Bash was yanked all over in this episode as well. He helps Claude discover the truth of what happened to her twin sisters, and she had nothing to do with their deaths. It turns out they froze to death because of an open window while the king was enjoying the nanny, who framed Claude for the deed in order to preserve herself. As it turns out, it was Bash’s mother who opened that window, killing the infants in her anger towards Henry.
So, first Bash helps his sister find vindication. Then he saves Catherine who, in her madness with the ghosts of Henry and the twins, was about to freeze to death outside. Then he severs connections with his mother for her crime, which he holds to despite her revelation that Kenna once threatened their lives to maintain her status as Henry’s mistress. In almost every other circumstance, I could see their relationship surviving somehow, but Bash has a moral justification for his anger towards his wife. He does despicable things in the service of others, but Kenna nearly sacrificed lives for own selfish interests, and that is something he finds impossible to forgive. I can’t really blame him.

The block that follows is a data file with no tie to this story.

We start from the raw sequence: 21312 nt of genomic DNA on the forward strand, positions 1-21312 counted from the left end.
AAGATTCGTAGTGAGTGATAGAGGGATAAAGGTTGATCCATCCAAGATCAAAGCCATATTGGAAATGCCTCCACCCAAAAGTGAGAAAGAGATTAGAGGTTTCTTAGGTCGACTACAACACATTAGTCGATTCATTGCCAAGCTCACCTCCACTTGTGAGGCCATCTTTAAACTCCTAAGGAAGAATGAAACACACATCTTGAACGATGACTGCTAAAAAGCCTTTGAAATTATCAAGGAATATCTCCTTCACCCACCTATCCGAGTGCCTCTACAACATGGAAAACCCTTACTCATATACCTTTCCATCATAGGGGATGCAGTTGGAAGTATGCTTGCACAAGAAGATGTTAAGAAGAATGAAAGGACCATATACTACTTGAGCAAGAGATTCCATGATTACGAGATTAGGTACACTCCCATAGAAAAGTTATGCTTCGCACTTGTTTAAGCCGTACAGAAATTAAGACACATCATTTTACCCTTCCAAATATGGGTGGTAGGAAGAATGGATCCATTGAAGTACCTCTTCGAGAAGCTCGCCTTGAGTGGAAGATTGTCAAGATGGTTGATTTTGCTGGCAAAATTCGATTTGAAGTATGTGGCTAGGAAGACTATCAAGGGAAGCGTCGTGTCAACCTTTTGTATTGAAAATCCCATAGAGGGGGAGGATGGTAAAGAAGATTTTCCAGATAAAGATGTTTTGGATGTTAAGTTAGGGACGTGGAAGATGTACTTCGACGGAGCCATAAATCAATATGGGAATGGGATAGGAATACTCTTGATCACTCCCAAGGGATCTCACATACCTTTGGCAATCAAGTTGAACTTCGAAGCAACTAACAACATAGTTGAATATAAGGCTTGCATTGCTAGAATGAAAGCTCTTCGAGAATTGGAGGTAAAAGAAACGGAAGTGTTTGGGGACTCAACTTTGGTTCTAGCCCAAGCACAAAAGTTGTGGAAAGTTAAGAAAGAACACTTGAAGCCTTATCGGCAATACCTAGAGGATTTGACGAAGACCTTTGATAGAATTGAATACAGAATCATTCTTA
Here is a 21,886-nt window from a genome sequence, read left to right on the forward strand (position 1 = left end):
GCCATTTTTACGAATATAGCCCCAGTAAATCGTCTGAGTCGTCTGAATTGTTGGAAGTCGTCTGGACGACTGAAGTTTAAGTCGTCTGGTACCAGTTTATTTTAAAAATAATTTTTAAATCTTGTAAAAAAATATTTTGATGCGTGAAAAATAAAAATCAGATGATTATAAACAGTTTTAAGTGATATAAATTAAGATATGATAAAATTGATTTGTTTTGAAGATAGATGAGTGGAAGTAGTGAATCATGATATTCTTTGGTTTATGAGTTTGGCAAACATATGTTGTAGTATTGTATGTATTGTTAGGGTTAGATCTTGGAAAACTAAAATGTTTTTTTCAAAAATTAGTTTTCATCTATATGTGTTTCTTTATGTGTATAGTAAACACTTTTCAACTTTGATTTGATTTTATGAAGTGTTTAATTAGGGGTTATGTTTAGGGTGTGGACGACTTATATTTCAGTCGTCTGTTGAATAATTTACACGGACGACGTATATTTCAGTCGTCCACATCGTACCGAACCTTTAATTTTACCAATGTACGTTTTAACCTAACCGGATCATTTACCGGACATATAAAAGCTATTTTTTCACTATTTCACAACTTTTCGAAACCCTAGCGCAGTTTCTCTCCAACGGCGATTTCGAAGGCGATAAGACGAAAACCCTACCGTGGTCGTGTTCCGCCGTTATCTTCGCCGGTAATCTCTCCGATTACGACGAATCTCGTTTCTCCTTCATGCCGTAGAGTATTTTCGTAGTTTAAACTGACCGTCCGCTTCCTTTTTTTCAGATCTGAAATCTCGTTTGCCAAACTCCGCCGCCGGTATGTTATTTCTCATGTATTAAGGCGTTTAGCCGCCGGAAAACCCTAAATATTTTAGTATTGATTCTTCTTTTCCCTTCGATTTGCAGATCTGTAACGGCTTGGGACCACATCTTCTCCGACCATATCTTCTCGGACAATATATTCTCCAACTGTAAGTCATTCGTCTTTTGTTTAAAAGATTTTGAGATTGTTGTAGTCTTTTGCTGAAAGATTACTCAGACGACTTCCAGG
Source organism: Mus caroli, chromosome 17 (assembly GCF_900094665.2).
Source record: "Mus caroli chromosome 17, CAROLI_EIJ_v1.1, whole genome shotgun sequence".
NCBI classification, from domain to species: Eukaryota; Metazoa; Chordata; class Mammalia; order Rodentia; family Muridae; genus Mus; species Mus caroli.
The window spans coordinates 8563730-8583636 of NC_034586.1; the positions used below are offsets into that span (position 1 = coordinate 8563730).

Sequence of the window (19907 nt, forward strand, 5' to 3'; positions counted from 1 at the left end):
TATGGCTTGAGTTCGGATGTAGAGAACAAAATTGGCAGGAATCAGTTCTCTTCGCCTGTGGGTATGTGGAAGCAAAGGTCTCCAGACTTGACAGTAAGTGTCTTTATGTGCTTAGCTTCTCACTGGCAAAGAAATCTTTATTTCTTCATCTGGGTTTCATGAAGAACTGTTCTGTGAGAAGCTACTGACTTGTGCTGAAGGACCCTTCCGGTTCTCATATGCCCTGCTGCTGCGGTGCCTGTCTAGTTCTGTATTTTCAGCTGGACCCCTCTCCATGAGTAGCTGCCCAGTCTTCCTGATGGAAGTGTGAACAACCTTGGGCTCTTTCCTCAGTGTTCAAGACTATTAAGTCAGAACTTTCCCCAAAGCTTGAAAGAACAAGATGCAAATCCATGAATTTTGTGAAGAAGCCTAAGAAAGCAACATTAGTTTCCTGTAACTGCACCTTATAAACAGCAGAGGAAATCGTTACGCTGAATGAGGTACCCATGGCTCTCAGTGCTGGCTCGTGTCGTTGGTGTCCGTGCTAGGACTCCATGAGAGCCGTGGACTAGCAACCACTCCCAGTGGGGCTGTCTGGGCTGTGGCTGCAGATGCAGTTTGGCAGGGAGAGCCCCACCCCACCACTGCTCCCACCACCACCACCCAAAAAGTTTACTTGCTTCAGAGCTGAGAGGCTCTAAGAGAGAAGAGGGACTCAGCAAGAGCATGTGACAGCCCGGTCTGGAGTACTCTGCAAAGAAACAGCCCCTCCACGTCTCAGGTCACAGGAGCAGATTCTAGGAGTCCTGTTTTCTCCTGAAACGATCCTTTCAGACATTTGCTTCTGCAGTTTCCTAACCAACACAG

Catherine, learning the truth of Claude’s innocence, confronts her ghosts, her madness, her mistakes, and throws them back into the darkness. She will not evade her guilt, but neither will she carry the ghosts with her any longer. It’s a peaceful parting with her daughters, who were innocent when they died, but not for Henry, who was anything but innocent.
And Bash’s mother, right after Bash saves Catherine’s life, discovers the dangers of murdering infants include the possibility to enraging their insane mother. As this show is big on showing the consequences of one’s actions, I can only imagine that things are not going to go well for Catherine when the murder is discovered.